38. Tepper JM, Bolam JP. Functional diversity and specificity of neostriatal interneurons. Curr. Opin. Neurobiol. 2004;14:685–692. [PubMed]
39. Calabresi P, et al. Muscarinic IPSPs in rat striatal cholinergic interneurones. J. Physiol. 1998;510:421–427. [PubMed]
40. Zhang W, Yamada M, Gomeza J, Basile AS, Wess J. Multiple muscarinic acetylcholine receptor subtypes modulate striatal dopamine release, as studied with M1–M5 muscarinic receptor knock-out mice. J. Neurosci. 2002;22:6347–6352. [PubMed]
41. Edwards M, Wood N, Bhatia K. Unusual phenotypes in DYT1 dystonia: a report of five cases and a review of the literature. Mov. Disord. 2003;18:706–711. [PubMed]
42. Gambarin M, et al. Atypical phenotypes and clinical variability in a large Italian family with DYT1-primary torsion dystonia. Mov. Disord. 2006;21:1782–1784. [PubMed]
43. Ozelius LJ, et al. The TOR1A (DYT1) gene family and its role in early onset torsion dystonia. Genomics. 1999;62:377–384. [PubMed]
44. Augood SJ, et al. Distribution of the mRNAs encoding torsinA and torsinB in the normal adult human brain. Ann. Neurol. 1999;46:761–769. [PubMed]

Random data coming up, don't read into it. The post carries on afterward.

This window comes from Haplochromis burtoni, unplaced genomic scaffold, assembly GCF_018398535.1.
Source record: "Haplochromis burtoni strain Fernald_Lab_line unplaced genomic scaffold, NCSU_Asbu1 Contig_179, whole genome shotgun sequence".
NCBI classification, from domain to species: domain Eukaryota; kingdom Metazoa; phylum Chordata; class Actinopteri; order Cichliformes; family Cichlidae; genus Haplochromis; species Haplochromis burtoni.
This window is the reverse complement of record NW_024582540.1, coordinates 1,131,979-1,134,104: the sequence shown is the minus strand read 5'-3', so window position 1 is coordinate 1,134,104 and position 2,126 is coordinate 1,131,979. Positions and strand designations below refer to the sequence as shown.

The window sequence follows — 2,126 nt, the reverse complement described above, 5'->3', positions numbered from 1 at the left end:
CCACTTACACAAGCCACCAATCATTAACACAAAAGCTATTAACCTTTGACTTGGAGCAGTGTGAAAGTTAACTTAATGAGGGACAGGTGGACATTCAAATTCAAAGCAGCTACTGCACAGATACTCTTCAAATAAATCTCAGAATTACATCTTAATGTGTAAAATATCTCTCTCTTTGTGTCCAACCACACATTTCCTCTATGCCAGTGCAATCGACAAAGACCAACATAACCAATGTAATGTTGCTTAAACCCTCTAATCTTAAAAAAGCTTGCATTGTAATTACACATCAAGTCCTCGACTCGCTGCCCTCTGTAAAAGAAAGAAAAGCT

45. Augood SJ, et al. Expression of the early-onset torsion dystonia gene (DYT1) in human brain. Ann. Neurol. 1998;43:669–673. [PubMed]
46. Goodchild RE, Kim CE, Dauer WT. Loss of the dystonia-associated protein torsinA selectively disrupts the neuronal nuclear envelope. Neuron. 2005;48:923–932. [PubMed]
47. Goodchild RE, Dauer WT. Mislocalization to the nuclear envelope: an effect of the dystonia-causing torsinA mutation. Proc. Natl Acad. Sci. USA. 2004;101:847–852. [PubMed]
48. Gonzalez-Alegre P, Paulson HL. Aberrant cellular behavior of mutant torsinA implicates nuclear envelope dysfunction in DYT1 dystonia. J. Neurosci. 2004;24:2593–2601. [PubMed]
49. Naismith TV, Heuser JE, Breakefield XO, Hanson PI. TorsinA in the nuclear envelope. Proc. Natl Acad. Sci. USA. 2004;101:7612–7617. [PubMed]
50. Gerace L. TorsinA and torsion dystonia: unraveling the architecture of the nuclear envelope. Proc. Natl Acad. Sci. USA. 2004;101:8839–8840. [PubMed]
51. Hewett J, et al. TorsinA in PC12 cells: localization in the endoplasmic reticulum and response to stress. J. Neurosci. Res. 2003;72:158–168. [PubMed]
52. Giles LM, Chen J, Li L, Chin LS. Dystonia-associated mutations cause premature degradation of torsinA protein and cell-type-specific mislocalization to the nuclear envelope. Hum. Mol. Genet. 2008;17:2712–2722. [PMC free article] [PubMed]
53. Goodchild RE, Dauer WT. The AAA+ protein torsinA interacts with a conserved domain present in LAP1 and a novel ER protein. J. Cell Biol. 2005;168:855–862. [PMC free article] [PubMed]